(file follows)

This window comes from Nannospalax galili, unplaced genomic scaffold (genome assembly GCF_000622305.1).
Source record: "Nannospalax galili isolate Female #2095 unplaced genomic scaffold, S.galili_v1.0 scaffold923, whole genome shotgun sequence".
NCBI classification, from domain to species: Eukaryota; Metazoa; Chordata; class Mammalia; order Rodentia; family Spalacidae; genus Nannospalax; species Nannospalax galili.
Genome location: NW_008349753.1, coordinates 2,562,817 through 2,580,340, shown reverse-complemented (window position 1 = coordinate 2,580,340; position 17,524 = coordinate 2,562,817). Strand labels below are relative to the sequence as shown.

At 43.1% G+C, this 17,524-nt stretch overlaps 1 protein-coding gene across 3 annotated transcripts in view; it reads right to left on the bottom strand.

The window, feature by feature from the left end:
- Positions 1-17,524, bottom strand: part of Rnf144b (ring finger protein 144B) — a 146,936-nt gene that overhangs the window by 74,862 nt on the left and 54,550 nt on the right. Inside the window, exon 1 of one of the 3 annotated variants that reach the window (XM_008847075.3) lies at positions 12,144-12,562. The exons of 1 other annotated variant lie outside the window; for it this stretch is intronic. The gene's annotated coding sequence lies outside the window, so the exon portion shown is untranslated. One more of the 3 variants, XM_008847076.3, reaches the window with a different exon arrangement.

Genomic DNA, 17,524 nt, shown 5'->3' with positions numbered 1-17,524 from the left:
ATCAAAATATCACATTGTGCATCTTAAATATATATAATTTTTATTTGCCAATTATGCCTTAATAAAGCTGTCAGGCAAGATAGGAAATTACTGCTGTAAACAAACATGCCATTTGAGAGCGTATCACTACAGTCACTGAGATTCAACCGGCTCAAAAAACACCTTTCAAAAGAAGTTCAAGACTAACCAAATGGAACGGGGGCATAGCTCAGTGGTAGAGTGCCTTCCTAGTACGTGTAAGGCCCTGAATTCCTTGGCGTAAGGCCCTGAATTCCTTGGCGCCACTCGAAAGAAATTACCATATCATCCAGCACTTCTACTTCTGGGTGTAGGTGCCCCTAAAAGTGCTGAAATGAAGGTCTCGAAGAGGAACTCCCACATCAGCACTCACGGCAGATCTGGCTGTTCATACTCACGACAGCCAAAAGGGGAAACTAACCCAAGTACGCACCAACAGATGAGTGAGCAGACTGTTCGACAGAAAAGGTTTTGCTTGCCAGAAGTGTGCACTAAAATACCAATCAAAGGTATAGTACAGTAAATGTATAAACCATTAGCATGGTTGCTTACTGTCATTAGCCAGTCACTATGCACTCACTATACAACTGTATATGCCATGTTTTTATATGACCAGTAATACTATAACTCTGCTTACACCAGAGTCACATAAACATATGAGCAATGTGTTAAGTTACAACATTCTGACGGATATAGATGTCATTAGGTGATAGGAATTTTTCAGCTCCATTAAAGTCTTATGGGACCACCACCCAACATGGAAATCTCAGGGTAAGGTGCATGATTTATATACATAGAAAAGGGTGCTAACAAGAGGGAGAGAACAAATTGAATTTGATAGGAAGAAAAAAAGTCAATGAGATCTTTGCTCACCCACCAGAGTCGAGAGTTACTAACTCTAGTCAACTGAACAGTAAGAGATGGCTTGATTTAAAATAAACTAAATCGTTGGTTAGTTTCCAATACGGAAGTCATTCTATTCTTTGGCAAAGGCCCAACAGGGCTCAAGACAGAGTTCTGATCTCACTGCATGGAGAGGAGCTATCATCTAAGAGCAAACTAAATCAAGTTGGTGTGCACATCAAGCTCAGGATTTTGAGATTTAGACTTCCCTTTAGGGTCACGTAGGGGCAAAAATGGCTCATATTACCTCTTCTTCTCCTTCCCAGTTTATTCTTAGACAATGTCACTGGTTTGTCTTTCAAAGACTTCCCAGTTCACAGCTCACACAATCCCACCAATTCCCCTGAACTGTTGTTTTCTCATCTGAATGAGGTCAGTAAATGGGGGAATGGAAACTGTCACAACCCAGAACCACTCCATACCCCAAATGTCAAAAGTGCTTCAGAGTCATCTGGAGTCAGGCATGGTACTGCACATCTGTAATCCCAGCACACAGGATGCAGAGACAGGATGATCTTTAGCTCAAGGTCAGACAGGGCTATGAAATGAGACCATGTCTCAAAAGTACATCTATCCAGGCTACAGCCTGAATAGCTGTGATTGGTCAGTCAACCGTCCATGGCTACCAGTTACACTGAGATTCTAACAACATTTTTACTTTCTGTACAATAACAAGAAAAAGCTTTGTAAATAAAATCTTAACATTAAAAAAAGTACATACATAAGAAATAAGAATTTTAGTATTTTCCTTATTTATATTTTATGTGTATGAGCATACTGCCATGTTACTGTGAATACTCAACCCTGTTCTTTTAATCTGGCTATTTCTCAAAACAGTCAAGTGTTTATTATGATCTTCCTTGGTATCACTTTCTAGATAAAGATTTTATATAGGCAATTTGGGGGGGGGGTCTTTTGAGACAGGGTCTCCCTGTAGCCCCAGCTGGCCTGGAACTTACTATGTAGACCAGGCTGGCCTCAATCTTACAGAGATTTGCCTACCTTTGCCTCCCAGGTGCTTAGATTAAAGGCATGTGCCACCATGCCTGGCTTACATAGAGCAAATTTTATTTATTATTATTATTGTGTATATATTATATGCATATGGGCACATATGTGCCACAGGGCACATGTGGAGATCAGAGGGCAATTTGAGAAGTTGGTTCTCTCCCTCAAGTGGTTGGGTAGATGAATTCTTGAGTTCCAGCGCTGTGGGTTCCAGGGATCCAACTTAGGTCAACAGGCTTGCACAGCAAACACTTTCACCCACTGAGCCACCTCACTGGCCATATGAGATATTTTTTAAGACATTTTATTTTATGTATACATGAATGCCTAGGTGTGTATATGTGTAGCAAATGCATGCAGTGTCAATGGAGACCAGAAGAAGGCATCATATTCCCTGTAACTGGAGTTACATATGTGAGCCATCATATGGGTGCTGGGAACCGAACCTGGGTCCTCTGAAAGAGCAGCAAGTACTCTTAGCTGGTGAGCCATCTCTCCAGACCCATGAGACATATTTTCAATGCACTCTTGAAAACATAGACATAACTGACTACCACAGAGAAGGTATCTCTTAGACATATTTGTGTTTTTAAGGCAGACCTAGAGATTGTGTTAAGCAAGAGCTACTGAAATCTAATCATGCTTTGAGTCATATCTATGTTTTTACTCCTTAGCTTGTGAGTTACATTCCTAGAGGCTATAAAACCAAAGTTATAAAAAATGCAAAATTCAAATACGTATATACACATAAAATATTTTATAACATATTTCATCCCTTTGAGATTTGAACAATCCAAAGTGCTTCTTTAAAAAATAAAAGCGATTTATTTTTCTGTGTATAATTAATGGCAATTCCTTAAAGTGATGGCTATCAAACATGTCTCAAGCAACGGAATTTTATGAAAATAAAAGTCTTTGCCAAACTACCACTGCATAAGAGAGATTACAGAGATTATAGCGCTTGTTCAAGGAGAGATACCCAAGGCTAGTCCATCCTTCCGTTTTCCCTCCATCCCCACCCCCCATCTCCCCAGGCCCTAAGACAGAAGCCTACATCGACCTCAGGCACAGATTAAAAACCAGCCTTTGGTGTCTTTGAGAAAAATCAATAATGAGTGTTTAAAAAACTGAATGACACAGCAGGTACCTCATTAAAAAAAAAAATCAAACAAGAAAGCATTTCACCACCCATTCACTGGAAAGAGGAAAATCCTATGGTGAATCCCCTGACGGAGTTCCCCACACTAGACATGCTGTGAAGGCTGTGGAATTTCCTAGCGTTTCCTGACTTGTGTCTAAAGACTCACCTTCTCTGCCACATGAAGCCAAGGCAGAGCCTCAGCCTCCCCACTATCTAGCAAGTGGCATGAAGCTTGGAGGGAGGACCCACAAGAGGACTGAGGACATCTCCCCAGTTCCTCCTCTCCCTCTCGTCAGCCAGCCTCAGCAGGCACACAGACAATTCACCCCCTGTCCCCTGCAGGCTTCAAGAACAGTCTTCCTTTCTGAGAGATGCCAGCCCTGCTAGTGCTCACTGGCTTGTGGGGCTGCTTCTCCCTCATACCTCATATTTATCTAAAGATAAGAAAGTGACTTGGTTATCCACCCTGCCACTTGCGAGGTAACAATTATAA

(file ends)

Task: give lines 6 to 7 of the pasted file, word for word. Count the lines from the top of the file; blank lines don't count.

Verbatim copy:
The window, feature by feature from the left end:
- Positions 1-17,524, bottom strand: part of Rnf144b (ring finger protein 144B) — a 146,936-nt gene that overhangs the window by 74,862 nt on the left and 54,550 nt on the right. Inside the window, exon 1 of one of the 3 annotated variants that reach the window (XM_008847075.3) lies at positions 12,144-12,562. The exons of 1 other annotated variant lie outside the window; for it this stretch is intronic. The gene's annotated coding sequence lies outside the window, so the exon portion shown is untranslated. One more of the 3 variants, XM_008847076.3, reaches the window with a different exon arrangement.